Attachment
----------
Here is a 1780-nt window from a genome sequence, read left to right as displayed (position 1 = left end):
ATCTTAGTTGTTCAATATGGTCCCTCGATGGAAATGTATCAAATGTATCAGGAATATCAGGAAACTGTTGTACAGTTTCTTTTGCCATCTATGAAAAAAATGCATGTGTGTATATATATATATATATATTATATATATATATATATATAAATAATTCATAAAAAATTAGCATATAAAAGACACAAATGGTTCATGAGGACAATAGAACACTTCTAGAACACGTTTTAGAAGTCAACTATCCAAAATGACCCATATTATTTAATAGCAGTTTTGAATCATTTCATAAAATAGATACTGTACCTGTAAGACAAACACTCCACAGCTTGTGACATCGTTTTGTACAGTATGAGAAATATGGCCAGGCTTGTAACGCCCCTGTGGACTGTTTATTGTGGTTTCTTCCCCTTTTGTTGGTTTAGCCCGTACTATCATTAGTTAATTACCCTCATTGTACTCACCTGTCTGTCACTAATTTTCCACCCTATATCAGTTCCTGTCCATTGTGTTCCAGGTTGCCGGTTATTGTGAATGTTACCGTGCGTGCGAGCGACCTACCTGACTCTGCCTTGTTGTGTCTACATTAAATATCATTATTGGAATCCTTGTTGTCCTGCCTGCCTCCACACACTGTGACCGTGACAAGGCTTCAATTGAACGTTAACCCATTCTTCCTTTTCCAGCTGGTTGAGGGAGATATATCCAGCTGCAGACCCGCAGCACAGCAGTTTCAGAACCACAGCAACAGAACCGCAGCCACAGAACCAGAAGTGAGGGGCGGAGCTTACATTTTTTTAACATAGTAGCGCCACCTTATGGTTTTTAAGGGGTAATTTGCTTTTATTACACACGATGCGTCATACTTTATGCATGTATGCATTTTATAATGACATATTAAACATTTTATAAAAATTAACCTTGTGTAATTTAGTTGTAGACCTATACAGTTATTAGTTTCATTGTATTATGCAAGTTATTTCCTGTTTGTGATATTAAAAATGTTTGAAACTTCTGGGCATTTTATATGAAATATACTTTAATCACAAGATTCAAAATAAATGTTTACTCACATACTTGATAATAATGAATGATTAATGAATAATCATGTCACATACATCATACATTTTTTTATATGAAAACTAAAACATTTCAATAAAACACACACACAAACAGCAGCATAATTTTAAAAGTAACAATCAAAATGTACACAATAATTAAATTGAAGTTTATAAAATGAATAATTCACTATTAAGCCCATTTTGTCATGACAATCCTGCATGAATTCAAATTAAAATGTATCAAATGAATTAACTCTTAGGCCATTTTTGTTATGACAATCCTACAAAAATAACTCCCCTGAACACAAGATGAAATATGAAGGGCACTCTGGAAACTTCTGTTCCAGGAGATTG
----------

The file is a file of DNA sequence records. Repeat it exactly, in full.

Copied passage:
Here is a 1780-nt window from a genome sequence, read left to right as displayed (position 1 = left end):
ATCTTAGTTGTTCAATATGGTCCCTCGATGGAAATGTATCAAATGTATCAGGAATATCAGGAAACTGTTGTACAGTTTCTTTTGCCATCTATGAAAAAAATGCATGTGTGTATATATATATATATATATTATATATATATATATATATAAATAATTCATAAAAAATTAGCATATAAAAGACACAAATGGTTCATGAGGACAATAGAACACTTCTAGAACACGTTTTAGAAGTCAACTATCCAAAATGACCCATATTATTTAATAGCAGTTTTGAATCATTTCATAAAATAGATACTGTACCTGTAAGACAAACACTCCACAGCTTGTGACATCGTTTTGTACAGTATGAGAAATATGGCCAGGCTTGTAACGCCCCTGTGGACTGTTTATTGTGGTTTCTTCCCCTTTTGTTGGTTTAGCCCGTACTATCATTAGTTAATTACCCTCATTGTACTCACCTGTCTGTCACTAATTTTCCACCCTATATCAGTTCCTGTCCATTGTGTTCCAGGTTGCCGGTTATTGTGAATGTTACCGTGCGTGCGAGCGACCTACCTGACTCTGCCTTGTTGTGTCTACATTAAATATCATTATTGGAATCCTTGTTGTCCTGCCTGCCTCCACACACTGTGACCGTGACAAGGCTTCAATTGAACGTTAACCCATTCTTCCTTTTCCAGCTGGTTGAGGGAGATATATCCAGCTGCAGACCCGCAGCACAGCAGTTTCAGAACCACAGCAACAGAACCGCAGCCACAGAACCAGAAGTGAGGGGCGGAGCTTACATTTTTTTAACATAGTAGCGCCACCTTATGGTTTTTAAGGGGTAATTTGCTTTTATTACACACGATGCGTCATACTTTATGCATGTATGCATTTTATAATGACATATTAAACATTTTATAAAAATTAACCTTGTGTAATTTAGTTGTAGACCTATACAGTTATTAGTTTCATTGTATTATGCAAGTTATTTCCTGTTTGTGATATTAAAAATGTTTGAAACTTCTGGGCATTTTATATGAAATATACTTTAATCACAAGATTCAAAATAAATGTTTACTCACATACTTGATAATAATGAATGATTAATGAATAATCATGTCACATACATCATACATTTTTTTATATGAAAACTAAAACATTTCAATAAAACACACACACAAACAGCAGCATAATTTTAAAAGTAACAATCAAAATGTACACAATAATTAAATTGAAGTTTATAAAATGAATAATTCACTATTAAGCCCATTTTGTCATGACAATCCTGCATGAATTCAAATTAAAATGTATCAAATGAATTAACTCTTAGGCCATTTTTGTTATGACAATCCTACAAAAATAACTCCCCTGAACACAAGATGAAATATGAAGGGCACTCTGGAAACTTCTGTTCCAGGAGATTG